SHORT HILLS, N.J.–Dun & Bradstreet has released itsHuman Trafficking Risk (HTR) index, a solution designed to help companies better manage their global supply chains by providing a clear view into a company’s family tree and corporate linkages, helping to gain transparency into the multiple layers of vendors used throughout the procurement process.
“Companies want to be responsible corporate citizens, but we hear time and again that they are underprepared and overwhelmed to meet supply chain due diligence requirements,” saidGreg Iaquinto, Leader in Global Supply & Risk Solutions, Dun & Bradstreet. “The rising importance of responsible business practices has added to the challenges faced by procurement and supply chain professionals who are eager for a multi-perspective view into their supply chains but don’t know where to begin. We are pleased to use our data and analytics to help our customers manage their crucial business relationships by gaining greater insights and more transparency into the many layers of vendors and suppliers they do business with directly or indirectly.”
Companies may unknowingly be using forced labour in their procurement of commodities since, to date, a view into the full chain of vendors and suppliers has been difficult to attain. Dun & Bradstreet’s HTR index uses proprietary data from its global database of 250 million business records, along with public data, to analyze conditions surrounding areas where goods are produced and assign a score to that region and commodity, the company said. Dun & Bradstreet creates an index of those scores to assess a company’s risk of being associated with goods and services potentially tied to human trafficking.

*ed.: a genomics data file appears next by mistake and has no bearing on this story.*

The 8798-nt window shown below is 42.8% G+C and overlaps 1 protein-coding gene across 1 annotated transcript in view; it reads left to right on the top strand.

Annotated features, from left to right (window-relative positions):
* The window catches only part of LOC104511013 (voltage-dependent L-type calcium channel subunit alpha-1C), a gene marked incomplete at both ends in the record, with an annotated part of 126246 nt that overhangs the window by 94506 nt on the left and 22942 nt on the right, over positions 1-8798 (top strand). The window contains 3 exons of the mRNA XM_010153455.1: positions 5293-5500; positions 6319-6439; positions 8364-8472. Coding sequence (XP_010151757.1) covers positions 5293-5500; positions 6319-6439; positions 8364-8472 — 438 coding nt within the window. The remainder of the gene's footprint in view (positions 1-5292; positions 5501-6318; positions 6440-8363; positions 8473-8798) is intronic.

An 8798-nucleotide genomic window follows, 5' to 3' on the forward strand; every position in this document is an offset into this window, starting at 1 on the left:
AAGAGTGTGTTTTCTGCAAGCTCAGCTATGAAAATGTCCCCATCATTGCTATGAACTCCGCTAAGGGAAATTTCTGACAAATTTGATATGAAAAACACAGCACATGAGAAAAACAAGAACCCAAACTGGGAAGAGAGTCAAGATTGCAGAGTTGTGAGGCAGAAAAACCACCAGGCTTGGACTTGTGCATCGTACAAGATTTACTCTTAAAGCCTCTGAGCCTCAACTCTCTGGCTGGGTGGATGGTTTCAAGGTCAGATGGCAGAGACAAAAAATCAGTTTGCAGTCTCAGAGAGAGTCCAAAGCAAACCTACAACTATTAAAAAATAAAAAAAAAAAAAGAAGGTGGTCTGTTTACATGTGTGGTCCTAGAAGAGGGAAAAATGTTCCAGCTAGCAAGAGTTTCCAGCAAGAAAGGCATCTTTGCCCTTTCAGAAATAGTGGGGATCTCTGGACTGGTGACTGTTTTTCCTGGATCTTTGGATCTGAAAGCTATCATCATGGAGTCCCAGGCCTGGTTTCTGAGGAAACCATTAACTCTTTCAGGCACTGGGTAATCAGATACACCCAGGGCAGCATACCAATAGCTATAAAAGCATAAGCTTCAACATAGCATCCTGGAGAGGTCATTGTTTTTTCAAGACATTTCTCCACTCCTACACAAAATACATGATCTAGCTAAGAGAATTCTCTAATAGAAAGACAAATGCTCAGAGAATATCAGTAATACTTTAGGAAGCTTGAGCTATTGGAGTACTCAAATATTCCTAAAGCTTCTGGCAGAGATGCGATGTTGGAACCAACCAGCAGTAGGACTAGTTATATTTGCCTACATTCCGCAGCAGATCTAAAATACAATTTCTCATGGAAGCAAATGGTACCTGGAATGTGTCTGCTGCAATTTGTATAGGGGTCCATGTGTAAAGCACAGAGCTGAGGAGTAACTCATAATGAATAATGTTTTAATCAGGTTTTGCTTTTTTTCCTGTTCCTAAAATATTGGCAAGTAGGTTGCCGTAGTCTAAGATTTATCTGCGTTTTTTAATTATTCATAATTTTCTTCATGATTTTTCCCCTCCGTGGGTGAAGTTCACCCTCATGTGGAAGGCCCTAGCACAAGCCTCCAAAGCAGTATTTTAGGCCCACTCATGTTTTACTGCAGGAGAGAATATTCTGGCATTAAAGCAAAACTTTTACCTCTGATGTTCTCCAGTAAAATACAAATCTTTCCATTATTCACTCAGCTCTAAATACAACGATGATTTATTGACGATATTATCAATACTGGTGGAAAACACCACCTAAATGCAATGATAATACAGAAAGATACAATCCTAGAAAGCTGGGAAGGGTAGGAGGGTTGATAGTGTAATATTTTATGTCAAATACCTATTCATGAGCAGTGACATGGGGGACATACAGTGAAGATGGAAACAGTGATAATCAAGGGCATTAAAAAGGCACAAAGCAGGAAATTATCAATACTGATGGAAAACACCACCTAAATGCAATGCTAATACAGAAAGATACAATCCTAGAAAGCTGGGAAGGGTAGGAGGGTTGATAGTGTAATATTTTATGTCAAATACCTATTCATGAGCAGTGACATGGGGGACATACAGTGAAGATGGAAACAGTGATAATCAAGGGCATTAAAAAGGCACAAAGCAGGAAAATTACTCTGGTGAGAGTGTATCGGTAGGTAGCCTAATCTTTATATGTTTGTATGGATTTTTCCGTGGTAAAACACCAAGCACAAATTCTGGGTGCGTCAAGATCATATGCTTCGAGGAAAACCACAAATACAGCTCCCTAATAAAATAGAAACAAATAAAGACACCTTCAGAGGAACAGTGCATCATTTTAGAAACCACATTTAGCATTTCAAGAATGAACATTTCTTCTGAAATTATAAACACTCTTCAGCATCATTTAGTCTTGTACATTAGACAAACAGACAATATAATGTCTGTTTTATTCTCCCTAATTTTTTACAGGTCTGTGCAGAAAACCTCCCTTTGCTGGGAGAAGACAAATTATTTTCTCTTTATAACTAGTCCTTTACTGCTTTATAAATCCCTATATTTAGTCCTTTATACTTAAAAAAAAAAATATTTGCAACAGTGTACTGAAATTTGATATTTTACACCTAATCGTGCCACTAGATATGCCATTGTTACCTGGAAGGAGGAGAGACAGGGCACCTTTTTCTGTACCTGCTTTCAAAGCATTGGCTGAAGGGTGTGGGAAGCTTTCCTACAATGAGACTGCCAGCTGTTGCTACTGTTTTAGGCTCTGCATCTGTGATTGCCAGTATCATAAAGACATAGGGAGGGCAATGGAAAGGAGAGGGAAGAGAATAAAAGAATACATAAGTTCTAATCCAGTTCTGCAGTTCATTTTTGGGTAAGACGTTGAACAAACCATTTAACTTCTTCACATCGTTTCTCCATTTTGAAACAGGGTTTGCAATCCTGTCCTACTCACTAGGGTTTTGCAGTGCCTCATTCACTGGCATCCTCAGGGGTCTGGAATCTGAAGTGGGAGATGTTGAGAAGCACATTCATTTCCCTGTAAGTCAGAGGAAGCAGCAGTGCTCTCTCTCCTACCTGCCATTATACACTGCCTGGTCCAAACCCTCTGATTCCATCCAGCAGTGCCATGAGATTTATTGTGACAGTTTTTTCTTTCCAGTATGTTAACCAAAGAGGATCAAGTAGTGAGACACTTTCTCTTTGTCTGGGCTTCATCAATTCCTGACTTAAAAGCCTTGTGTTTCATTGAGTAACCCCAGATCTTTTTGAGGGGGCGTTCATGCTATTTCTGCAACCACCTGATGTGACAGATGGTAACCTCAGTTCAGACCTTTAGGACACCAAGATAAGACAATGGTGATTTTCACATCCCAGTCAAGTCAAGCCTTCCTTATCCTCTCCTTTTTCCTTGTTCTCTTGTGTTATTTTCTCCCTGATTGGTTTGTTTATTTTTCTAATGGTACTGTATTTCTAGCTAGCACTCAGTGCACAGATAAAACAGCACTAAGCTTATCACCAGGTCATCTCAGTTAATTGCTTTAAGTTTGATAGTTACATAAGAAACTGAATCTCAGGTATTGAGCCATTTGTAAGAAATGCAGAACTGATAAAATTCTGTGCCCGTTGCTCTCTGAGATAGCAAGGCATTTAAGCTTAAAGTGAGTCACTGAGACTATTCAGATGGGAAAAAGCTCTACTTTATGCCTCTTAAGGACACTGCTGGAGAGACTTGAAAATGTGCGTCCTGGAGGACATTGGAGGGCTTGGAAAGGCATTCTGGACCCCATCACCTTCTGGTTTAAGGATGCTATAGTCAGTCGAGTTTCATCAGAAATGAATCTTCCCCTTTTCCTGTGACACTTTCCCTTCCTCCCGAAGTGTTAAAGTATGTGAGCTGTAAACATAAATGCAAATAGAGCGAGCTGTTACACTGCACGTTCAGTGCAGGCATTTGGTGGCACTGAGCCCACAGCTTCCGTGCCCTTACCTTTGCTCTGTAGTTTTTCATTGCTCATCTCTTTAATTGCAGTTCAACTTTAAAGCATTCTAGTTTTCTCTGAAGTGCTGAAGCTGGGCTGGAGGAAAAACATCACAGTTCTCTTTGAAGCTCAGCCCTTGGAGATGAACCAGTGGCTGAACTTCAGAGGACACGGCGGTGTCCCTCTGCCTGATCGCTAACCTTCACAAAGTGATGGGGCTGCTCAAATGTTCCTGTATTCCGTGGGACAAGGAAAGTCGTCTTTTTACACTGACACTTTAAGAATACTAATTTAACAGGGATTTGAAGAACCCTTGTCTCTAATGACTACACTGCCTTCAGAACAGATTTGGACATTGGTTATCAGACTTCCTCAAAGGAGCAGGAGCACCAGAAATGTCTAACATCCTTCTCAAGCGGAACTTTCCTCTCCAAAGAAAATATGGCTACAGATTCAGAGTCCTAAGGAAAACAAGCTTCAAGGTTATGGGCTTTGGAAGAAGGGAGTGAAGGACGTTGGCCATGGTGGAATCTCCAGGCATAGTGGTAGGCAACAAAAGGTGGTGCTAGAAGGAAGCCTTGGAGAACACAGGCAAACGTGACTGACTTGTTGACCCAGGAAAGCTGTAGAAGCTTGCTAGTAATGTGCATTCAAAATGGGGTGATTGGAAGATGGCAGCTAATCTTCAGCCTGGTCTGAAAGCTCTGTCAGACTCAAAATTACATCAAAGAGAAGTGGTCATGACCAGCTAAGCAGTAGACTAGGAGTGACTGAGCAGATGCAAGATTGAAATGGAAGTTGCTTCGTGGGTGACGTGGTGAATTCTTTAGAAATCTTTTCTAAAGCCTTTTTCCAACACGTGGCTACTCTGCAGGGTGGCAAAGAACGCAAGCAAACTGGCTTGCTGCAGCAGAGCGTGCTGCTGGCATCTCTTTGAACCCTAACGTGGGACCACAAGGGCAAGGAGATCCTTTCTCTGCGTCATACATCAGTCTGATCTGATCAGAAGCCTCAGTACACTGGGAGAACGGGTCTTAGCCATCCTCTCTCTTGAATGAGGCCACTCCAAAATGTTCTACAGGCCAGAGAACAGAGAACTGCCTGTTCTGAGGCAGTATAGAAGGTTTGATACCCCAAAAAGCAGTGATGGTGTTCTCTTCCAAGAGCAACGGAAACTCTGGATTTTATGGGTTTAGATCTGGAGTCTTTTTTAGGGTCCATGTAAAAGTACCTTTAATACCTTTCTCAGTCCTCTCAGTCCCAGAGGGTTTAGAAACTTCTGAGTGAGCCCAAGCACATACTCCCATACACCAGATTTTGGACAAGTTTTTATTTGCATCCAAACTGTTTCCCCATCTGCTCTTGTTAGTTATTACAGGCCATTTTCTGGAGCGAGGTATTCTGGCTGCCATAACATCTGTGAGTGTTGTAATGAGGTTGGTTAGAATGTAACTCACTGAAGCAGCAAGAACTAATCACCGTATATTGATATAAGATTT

TheInternational Labour Organizationestimates there are over 19 million victims of exploitive forced labour worldwide. The most common form of human trafficking is forced labour in domestic work, agriculture, construction, and manufacturing, the release said.
Recent domestic and global regulations – including the US Federal Acquisition Regulations guidelines around Human Trafficking (2015); Modern Slavery Act (United Kingdom, 2015); and Trade Facilitation and Trade Enforcement Act of 2015 (2016) – have instilled mandatory audits and reporting of supply chains including fines and in some instances, barring of goods from entering certain countries, in a global attempt to eradicate human trafficking.
The HTR index is the first solution to market within Dun & Bradstreet’s emergent Responsible Business Analytics suite, a D&B Supply offering, designed to help global business customers comply with increasing regulations and meet corporate social initiatives, said the release.